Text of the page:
For 20 years Joan Jeanrenaud was the cellist in the Kronos Quartet. She was 42 when she left in 1998. According to a Wikipedia entry for the quartet, she “was eager for something new.” But now, 15 years later, Jeanrenaud says the reasons were more complicated.
“I left, in part, because of artistic differences,” she said recently. “I think we were trying to do too much in a short time. David [Harrington, the Kronos founder] was like a kid in a candy store. He would take any piece he could get, and we would work, work, work, and play them all but often just one time; sometimes, you felt like you had wasted all your energy on something that wasn’t worth it. Of course, having a large and varied repertoire is an important part of the group’s identity, but I just wonder whether, had we chosen fewer pieces and on the basis of what we could play best. …”
She let the thought run, unattended. We were sitting in her house in the Bernal Heights District of San Francisco, in what was once a living room, now a studio, and here she was, a lithe, long-fingered, ever optimistic woman, ever happy just to play Bach cello suites, with her gray hair tied back, and surrounded by monitors, mixers, mics, speakers, her acoustic cello, her electric cello, an amp, a looper, a guitar processor, her dog Jack passed out on a cushion, and the sound of Sibelius, the music composition software, opening up on a screen and the program’s musical signature filling the room.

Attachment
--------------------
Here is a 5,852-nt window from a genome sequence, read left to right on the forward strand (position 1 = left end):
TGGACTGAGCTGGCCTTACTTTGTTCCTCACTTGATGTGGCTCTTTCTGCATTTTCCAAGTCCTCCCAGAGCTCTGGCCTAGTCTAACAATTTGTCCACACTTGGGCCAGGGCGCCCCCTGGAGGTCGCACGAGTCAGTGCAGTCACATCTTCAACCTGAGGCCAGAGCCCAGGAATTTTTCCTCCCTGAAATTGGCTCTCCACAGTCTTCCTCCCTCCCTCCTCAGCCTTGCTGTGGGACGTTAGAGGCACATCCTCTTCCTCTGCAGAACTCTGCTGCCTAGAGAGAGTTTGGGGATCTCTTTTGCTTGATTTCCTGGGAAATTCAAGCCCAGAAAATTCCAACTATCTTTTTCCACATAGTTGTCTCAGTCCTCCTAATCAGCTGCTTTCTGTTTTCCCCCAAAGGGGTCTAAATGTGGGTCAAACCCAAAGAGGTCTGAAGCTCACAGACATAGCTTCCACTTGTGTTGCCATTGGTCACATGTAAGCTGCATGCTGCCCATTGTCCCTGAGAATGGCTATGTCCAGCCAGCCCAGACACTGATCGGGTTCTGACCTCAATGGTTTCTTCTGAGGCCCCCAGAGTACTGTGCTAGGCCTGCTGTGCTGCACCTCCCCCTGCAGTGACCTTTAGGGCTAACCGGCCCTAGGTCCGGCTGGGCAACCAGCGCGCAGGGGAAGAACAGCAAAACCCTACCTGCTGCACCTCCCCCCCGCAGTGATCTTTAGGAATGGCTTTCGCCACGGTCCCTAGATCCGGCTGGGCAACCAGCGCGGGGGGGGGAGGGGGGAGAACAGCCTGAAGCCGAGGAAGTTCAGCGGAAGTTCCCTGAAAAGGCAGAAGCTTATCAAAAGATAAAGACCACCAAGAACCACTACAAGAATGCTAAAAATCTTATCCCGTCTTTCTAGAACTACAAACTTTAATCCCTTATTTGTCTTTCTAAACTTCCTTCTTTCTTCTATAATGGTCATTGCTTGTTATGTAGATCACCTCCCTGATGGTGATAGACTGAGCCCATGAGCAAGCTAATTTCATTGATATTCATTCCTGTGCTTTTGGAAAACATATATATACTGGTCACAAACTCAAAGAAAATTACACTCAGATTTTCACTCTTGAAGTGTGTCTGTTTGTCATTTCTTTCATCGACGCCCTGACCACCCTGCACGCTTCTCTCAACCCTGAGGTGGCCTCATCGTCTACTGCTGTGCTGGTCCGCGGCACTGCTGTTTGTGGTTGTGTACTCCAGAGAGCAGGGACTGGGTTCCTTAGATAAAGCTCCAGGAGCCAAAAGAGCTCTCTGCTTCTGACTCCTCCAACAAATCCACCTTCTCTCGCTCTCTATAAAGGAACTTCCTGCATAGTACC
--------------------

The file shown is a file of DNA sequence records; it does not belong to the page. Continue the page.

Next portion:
“But then maybe that’s not true,” she went on, “because you always learn things, even in that situation. The pace was just so grueling. But again, you look back and you wonder, was that the M.S. talking?”
The New Reality
Jeanrenaud discovered she suffered from multiple sclerosis in 1998. The disease attacked her mobility and laid siege to her right leg.
“You know, it’s complicated. Was the stress of being in the quartet, playing six to eight hours a day and then all the traveling, 120 concerts a year, all that physicality — did that make me, finally, vulnerable to this illness, or did the illness make me overly sensitive to the schedule? Did one cause the other? I really don’t know.”
Always this question with serious illness: Which came first, the illness or some event around the time the illness appeared? And then the quandary: Am I a victim, a perpetrator, or a co-conspirator? All or none or some … Is it metaphor or not? And finally, of course, looking back can you honestly say, it was a blessing in disguise. …?
Was the stress of being in the quartet … making me vulnerable to this illness, or did the illness make me overly sensitive to the schedule?